Compared to a permaculture goal statement
When starting a permaculture design, the first step is defining a goal statement (see info from Milkwood here).  The goal statement describes what you're hoping to get from your design, its a vision of the final outcome.  I think that the holistic goal is broader, its a goal for the whole property, rather than a specific design.  The holistic goal is similar to the statement of purpose in the holistic goal.  The extra parts of the holistic goal help you to get into more detail.

Have you written am holistic goal?  Or a permaculture goal statement?  What resources did you find useful?

Below are some Amazon affiliate links to books related to Holistic Management.  If you would like to read my reviews of these books, see the following links:
Joel Salatin's books

Peter Andrew's books on Natural Sequence Farming

Permaculture Principles


Monday, August 8, 2016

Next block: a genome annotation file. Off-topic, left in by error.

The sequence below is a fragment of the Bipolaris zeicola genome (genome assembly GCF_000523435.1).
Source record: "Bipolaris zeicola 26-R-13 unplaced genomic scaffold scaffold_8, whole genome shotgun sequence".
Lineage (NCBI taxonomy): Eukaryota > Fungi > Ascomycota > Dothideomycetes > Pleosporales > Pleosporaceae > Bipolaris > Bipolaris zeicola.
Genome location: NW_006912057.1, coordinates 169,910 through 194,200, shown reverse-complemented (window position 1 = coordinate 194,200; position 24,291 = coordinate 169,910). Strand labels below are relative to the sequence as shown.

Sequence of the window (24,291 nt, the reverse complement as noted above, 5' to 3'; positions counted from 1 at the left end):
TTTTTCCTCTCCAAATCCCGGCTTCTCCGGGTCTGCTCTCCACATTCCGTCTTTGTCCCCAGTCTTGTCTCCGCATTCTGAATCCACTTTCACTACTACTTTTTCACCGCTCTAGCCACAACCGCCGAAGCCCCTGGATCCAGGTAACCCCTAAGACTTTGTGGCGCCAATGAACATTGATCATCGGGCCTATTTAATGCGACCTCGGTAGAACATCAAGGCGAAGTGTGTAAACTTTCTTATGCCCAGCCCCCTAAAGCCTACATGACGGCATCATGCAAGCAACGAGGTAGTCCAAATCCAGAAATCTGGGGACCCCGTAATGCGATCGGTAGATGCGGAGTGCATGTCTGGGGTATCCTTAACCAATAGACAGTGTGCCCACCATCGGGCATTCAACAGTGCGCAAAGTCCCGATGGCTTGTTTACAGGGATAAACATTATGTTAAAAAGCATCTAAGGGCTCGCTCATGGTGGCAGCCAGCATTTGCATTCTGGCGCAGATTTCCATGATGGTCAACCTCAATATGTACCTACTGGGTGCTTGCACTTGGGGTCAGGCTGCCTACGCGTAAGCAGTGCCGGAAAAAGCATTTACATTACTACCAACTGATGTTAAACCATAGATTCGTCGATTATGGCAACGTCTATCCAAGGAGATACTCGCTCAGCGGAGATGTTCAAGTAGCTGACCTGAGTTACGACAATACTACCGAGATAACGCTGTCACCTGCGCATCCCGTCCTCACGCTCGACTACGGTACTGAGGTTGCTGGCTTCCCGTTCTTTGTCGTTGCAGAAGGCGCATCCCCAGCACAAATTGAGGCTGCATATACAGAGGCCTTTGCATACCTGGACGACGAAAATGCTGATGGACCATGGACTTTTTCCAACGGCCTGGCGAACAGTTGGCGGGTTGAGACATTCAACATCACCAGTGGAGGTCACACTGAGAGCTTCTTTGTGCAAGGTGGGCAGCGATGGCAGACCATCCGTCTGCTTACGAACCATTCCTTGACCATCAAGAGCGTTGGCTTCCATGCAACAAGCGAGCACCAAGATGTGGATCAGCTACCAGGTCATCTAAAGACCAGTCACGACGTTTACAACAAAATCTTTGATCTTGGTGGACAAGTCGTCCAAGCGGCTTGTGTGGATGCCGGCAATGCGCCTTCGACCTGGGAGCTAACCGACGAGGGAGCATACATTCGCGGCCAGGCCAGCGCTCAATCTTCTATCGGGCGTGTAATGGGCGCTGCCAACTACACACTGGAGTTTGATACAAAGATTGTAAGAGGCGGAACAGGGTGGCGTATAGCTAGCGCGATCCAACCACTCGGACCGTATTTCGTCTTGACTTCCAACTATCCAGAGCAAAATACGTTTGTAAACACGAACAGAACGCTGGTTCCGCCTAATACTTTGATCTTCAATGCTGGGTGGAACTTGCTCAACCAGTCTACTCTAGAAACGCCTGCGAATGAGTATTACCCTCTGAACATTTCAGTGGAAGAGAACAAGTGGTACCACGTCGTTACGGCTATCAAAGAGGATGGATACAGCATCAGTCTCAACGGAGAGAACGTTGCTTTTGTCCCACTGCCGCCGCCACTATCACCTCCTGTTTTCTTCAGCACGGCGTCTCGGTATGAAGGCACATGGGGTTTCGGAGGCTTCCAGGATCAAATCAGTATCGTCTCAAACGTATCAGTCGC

Winter lip balm (with chamomile)

I've been making my lip balms with macadamia oil and beeswax (peppermint, lavender and honey flavours), but in winter, they just aren't strong enough!  I get really dry and sore lips in winter, so I need a heavier soothing lip balm for cold and windy weather.

eight acres: winter lip balm

I decided to try this recipe from The Nerdy Farmwife for a soothing chamomile lip balm.  It uses chamomile infused oil (I used olive oil) and castor oil (which is heavier than macadamia oil) and peppermint essential oil.  The chamomile is soothing, while the peppermint gives you a nice tingle like blistex.  I have been trying to grow chamomile, but no luck so far, so I used dried chamomile (actually it was pure chamomile tea from Tea2).

Making an infused oil is very easy.  Just put your herbs in a jar of oil and leave them for a few weeks, then strain out the herbs.  For my herbal salve I use comfrey, chickweed and calendula petals.  Other herbs that are good for skin include borage, yarrow, gotu kola, violet and lemon balm.  (See posts below).

How I use herbs - Comfrey